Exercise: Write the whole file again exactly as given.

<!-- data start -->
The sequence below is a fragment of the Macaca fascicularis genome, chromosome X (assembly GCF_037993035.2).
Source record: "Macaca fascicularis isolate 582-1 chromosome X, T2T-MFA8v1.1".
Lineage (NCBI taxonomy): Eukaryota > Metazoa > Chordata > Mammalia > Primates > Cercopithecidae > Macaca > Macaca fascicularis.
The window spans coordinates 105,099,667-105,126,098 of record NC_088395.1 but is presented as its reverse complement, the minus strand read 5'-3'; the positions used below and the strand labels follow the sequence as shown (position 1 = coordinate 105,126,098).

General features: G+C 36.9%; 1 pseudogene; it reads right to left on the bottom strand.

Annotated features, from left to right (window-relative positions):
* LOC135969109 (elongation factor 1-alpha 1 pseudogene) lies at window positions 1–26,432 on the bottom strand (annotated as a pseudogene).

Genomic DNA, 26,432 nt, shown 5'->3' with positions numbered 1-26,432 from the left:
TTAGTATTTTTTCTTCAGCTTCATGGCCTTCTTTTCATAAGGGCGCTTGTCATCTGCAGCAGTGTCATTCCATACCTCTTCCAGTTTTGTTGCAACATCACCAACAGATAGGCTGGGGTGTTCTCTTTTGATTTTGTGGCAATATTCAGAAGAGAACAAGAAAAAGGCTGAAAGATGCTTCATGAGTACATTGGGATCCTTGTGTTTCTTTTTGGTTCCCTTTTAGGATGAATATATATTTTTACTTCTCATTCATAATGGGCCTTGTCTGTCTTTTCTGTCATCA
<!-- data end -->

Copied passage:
The sequence below is a fragment of the Macaca fascicularis genome, chromosome X (assembly GCF_037993035.2).
Source record: "Macaca fascicularis isolate 582-1 chromosome X, T2T-MFA8v1.1".
Lineage (NCBI taxonomy): Eukaryota > Metazoa > Chordata > Mammalia > Primates > Cercopithecidae > Macaca > Macaca fascicularis.
The window spans coordinates 105,099,667-105,126,098 of record NC_088395.1 but is presented as its reverse complement, the minus strand read 5'-3'; the positions used below and the strand labels follow the sequence as shown (position 1 = coordinate 105,126,098).

General features: G+C 36.9%; 1 pseudogene; it reads right to left on the bottom strand.

Annotated features, from left to right (window-relative positions):
* LOC135969109 (elongation factor 1-alpha 1 pseudogene) lies at window positions 1–26,432 on the bottom strand (annotated as a pseudogene).

Genomic DNA, 26,432 nt, shown 5'->3' with positions numbered 1-26,432 from the left:
TTAGTATTTTTTCTTCAGCTTCATGGCCTTCTTTTCATAAGGGCGCTTGTCATCTGCAGCAGTGTCATTCCATACCTCTTCCAGTTTTGTTGCAACATCACCAACAGATAGGCTGGGGTGTTCTCTTTTGATTTTGTGGCAATATTCAGAAGAGAACAAGAAAAAGGCTGAAAGATGCTTCATGAGTACATTGGGATCCTTGTGTTTCTTTTTGGTTCCCTTTTAGGATGAATATATATTTTTACTTCTCATTCATAATGGGCCTTGTCTGTCTTTTCTGTCATCA